Belfast Telegraph

Bombardier's new hub takes off

By Clare Weir

Planemaker Bombardier, which has a large operation in Belfast, has opened a new regional support office and parts depot in Johannesburg, South Africa.

More than 240 Bombardier business and commercial jets are based in Africa.

Bombardier Aerospace announced in June that Lagos-based Arik Air has signed a firm contract to acquire three CRJ1000 NextGen aircraft and four Q400 NextGen turboprop airliners.

Based on the list price of the CRJ1000 NextGen and Q400 NextGen turboprop aircraft, the contract is valued at approximately £189m. Arik Air currently operates four CRJ900 aircraft and two Q400 NextGen aircraft.

Bombardier's Belfast plant is responsible for the design and manufacture of a range of parts for the planes, including fuselages, engine nacelles and other components.

Bombardier now has five regional support offices and 11 parts facilities across the world.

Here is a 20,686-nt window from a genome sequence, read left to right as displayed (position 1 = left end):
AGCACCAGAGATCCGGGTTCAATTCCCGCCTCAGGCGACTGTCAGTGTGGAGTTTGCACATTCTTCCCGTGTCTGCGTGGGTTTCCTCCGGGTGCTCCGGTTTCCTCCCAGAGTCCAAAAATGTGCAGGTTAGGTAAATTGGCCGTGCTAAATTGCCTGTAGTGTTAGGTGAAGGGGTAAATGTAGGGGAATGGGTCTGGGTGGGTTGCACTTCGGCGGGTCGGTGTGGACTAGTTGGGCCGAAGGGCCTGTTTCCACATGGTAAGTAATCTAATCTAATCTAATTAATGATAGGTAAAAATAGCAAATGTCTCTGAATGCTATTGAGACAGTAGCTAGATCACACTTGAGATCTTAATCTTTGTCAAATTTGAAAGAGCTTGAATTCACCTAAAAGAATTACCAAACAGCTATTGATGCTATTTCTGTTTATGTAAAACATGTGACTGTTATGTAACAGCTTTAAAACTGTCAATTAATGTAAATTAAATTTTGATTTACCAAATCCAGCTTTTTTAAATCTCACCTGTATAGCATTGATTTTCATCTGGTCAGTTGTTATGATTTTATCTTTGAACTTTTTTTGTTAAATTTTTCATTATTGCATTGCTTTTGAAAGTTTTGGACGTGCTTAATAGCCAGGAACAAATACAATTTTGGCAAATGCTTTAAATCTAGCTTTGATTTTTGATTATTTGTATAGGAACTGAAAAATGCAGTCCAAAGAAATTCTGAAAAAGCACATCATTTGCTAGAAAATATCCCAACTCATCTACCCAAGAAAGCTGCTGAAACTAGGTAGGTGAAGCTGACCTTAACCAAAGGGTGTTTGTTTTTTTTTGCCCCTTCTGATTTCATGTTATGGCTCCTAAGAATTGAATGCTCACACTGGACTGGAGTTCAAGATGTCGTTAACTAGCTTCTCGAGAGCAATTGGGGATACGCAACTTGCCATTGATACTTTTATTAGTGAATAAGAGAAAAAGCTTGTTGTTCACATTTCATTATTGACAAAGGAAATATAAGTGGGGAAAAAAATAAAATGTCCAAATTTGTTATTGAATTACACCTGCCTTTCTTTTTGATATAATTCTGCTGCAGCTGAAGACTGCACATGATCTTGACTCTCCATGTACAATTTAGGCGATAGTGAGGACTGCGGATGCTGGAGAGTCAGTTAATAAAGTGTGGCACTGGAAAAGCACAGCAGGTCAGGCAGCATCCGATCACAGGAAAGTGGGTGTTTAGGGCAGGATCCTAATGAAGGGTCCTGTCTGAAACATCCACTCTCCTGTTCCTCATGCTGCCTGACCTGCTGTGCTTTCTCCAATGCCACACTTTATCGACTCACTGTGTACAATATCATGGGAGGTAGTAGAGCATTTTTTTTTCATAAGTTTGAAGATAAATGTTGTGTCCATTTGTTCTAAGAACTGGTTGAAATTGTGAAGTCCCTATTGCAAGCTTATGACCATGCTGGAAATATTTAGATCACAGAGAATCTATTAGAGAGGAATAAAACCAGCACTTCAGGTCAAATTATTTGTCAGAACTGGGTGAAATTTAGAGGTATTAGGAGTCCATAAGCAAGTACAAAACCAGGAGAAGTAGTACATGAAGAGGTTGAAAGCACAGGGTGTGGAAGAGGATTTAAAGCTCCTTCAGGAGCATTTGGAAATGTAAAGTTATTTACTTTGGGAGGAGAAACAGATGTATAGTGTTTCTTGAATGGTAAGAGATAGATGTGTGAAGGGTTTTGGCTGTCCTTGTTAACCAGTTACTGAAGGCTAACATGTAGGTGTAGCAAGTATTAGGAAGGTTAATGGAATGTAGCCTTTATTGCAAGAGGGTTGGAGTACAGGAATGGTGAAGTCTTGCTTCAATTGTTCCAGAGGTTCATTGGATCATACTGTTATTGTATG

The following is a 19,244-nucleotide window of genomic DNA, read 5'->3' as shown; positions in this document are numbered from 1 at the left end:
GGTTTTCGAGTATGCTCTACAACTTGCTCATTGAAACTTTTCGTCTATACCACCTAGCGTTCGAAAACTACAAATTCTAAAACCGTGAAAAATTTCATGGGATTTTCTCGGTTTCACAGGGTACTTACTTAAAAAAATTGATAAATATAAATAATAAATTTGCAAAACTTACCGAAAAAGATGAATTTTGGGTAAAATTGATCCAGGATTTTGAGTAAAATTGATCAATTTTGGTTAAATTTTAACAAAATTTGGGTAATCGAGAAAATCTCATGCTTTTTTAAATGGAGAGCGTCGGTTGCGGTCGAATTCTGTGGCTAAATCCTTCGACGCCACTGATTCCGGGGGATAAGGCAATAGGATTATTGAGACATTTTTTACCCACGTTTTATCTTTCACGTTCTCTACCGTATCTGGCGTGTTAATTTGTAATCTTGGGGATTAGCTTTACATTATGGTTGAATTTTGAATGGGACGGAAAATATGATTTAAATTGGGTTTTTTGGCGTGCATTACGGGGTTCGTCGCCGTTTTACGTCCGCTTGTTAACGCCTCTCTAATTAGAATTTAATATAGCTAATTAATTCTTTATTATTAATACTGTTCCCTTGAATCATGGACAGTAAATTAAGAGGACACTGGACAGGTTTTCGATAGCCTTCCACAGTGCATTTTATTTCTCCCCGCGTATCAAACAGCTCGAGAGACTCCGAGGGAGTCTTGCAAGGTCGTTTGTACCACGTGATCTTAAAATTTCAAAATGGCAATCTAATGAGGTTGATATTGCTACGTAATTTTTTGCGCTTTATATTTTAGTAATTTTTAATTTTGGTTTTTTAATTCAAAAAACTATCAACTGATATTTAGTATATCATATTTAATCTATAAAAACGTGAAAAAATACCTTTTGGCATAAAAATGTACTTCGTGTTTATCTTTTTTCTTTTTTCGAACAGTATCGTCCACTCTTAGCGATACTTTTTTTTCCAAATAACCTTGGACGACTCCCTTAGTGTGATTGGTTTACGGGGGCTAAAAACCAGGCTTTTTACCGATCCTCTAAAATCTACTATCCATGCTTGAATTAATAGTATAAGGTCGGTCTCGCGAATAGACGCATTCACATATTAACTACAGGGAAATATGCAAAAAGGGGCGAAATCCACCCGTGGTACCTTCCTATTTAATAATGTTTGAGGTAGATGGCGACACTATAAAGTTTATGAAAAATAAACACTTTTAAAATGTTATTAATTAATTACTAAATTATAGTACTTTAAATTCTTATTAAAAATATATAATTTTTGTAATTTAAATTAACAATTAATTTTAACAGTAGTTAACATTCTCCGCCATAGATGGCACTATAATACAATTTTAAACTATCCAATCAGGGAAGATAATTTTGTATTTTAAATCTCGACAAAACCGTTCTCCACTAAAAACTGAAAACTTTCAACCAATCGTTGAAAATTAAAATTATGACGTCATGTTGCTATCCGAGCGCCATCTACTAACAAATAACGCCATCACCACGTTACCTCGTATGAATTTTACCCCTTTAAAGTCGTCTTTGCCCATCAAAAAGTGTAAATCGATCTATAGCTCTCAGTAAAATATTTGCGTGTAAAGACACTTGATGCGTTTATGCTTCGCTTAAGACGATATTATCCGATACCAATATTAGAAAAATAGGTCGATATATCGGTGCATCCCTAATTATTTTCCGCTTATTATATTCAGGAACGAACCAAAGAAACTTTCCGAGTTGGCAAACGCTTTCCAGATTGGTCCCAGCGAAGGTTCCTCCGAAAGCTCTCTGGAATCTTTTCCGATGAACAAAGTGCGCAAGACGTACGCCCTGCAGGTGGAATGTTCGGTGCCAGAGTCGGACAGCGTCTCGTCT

The agreement which is expected to take effect by late August, will see Ethiopian Airlines provide maintenance services for Bombardier's growing fleet of Q400 and Q400 NextGen turboprop aircrafts in Africa.

Earlier this year, Bombardier Aerospace began to transfer component work on its regional jets to a temporary plant in Morocco.

The employees will initially make flaps and ailerons, a part of the wing of the CRJ jet, work that was previously done in Northern Ireland.

The transfer of the package to Morocco was aimed at freeing up floor space for production of wings for the new CSeries craft in Belfast, which were designed, invented and are being built in the city. The first CSeries test flight is expected to take place at the end of the month.


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Belfast Telegraph